Depending on the vibration criteria, this may require measurements of displacement or velocity or combinations of these see ISO NOTE If the measurement equipment is also to be used for diagnostic purposes, an upper frequency limit higher than 1 Hz may be necessary. Particular attention should be given to ensure that the vibration transducers are correctly mounted and that such mountings do not degrade the accuracy of the measurements.

Care shall be taken to ensure that measurements reasonably represent the vibration of the bearing housing and do not include any local resonances or amplification. The locations and directions of vibration measurements shall be such that they provide adequate sensitivity to the machine dynamic forces.

Typically, this will require two orthogonal radial measurement locations on each bearing cap or pedestal, as shown in Figure 1 for horizontally mounted machines and Figure 2 for vertically mounted machines. The main purpose of this figure is to identify the measuring points for a vertical machine. The transducers may be placed at any angular position on the bearing housings or pedestals. Vertical and horizontal directions are usually preferred for horizontally mounted machines.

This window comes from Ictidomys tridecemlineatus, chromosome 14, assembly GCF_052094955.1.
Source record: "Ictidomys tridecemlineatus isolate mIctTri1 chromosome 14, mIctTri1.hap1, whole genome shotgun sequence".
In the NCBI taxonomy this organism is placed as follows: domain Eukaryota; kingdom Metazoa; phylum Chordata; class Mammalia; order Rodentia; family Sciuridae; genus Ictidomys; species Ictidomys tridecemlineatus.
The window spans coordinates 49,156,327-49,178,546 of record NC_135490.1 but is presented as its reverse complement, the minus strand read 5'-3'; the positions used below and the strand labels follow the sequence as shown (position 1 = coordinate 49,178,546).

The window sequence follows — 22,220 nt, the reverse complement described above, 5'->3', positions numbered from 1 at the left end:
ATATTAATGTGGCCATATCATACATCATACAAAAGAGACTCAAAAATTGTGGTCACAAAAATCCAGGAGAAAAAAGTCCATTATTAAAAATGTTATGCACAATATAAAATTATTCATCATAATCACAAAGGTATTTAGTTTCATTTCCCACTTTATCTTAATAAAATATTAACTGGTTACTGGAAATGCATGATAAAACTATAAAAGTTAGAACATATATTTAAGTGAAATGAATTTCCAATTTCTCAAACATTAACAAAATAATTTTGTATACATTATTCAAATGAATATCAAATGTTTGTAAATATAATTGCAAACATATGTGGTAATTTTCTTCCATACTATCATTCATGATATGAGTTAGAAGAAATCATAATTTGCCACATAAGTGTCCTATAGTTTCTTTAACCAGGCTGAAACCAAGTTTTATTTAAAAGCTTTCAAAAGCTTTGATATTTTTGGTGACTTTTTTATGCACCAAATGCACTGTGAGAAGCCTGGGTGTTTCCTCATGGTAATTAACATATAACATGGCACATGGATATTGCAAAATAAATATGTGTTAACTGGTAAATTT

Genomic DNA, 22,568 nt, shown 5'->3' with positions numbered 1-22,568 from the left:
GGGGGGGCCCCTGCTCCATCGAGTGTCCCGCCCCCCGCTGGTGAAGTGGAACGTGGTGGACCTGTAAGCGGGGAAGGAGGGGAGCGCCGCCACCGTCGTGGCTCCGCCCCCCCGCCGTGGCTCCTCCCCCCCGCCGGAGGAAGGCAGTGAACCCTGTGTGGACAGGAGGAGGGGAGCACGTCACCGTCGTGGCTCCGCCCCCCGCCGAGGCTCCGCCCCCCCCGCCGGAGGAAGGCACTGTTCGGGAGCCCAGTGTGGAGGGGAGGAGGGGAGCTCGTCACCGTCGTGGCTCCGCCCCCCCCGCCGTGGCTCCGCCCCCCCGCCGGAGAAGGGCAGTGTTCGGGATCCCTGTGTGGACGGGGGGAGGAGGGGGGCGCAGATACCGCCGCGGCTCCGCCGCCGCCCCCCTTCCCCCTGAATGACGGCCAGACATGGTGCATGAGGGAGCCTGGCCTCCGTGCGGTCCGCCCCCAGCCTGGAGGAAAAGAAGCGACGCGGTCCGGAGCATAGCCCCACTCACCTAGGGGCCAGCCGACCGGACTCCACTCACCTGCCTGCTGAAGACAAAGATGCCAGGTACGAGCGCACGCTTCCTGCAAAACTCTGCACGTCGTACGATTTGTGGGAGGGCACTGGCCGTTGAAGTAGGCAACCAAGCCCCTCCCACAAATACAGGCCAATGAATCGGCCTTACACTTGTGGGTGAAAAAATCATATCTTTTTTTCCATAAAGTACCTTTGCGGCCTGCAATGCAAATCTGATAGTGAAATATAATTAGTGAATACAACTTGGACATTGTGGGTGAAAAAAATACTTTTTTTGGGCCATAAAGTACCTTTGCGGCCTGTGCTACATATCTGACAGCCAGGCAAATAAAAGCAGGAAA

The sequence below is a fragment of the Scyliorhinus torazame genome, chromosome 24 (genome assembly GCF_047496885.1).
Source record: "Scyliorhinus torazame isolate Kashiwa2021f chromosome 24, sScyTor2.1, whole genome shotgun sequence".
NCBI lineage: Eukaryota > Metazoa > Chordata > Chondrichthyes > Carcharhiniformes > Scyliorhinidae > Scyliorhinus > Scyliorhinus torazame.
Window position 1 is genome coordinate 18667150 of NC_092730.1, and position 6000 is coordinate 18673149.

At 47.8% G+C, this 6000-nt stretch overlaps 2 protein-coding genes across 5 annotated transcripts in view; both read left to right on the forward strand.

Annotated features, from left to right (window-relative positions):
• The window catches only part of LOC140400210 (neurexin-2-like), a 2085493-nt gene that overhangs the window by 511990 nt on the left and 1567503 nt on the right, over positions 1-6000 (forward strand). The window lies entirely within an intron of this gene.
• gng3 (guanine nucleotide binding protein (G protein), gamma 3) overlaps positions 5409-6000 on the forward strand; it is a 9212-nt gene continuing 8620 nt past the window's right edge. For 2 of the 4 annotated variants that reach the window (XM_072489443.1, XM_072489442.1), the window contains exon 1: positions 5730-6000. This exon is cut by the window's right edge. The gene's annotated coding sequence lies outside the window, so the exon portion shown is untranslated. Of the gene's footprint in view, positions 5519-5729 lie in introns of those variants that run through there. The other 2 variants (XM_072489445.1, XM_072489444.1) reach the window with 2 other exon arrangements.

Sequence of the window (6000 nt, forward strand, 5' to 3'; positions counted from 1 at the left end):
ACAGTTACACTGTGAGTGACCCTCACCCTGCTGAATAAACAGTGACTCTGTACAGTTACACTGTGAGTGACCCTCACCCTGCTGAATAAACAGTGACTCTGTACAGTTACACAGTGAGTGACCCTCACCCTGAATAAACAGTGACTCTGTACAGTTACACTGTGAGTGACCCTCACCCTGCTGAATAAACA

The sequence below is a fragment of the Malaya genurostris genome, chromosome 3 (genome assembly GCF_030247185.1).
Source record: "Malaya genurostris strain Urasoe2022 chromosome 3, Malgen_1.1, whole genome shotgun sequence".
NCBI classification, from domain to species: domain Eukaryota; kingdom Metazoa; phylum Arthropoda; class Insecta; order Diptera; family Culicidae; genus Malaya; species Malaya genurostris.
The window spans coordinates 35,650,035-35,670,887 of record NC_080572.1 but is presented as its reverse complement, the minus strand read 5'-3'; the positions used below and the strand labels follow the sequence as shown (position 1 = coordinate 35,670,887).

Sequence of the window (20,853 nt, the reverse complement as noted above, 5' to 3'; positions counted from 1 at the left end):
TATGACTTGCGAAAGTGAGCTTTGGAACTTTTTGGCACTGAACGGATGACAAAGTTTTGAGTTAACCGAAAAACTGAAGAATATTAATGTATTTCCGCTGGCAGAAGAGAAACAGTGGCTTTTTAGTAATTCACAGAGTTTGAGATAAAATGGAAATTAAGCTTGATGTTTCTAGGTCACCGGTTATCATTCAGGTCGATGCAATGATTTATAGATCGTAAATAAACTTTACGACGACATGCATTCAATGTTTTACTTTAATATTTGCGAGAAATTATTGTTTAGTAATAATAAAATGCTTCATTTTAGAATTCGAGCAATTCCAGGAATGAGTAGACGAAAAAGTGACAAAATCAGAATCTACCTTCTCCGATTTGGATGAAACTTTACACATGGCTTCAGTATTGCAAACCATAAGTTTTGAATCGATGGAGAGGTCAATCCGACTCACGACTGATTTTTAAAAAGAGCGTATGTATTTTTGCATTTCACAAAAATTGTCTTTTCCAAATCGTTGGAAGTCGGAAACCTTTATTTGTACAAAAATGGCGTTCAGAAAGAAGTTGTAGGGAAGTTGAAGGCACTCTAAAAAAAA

For vertical or inclined machines, the location that gives the maximum vibration reading, usually in the direction of the elastic axis, shall be one of those used.

In some cases it may be recommended to measure also in the axial direction see 5. The specific locations and directions shall be recorded with the measurement.

A single transducer may be used on a bearing cap or pedestal in place of the more typical pair of orthogonal transducers if it is known to provide adequate information on the magnitude of the machine vibration.

However, caution should be observed when evaluating vibration from a single transducer at a measurement plane since it may not be oriented to provide a reasonable approximation to the maximum value at that plane. For many machines, mainly those of small size or power, continuous monitoring of the vibration parameters is not necessarily carried out.

Changes in unbalance, bearing performance, alignment, etc. The use of computers for trend analysis and warning against malfunctions is also becoming more common. On machines with varying speeds or loads, measurements shall be made at all conditions at which the machine would be expected to operate for prolonged periods. The maximum measured value under these conditions shall be considered representative of vibration severity. NOTE In some cases the effect of background vibration may be nullified by spectrum analysis or by eliminating the offending external source.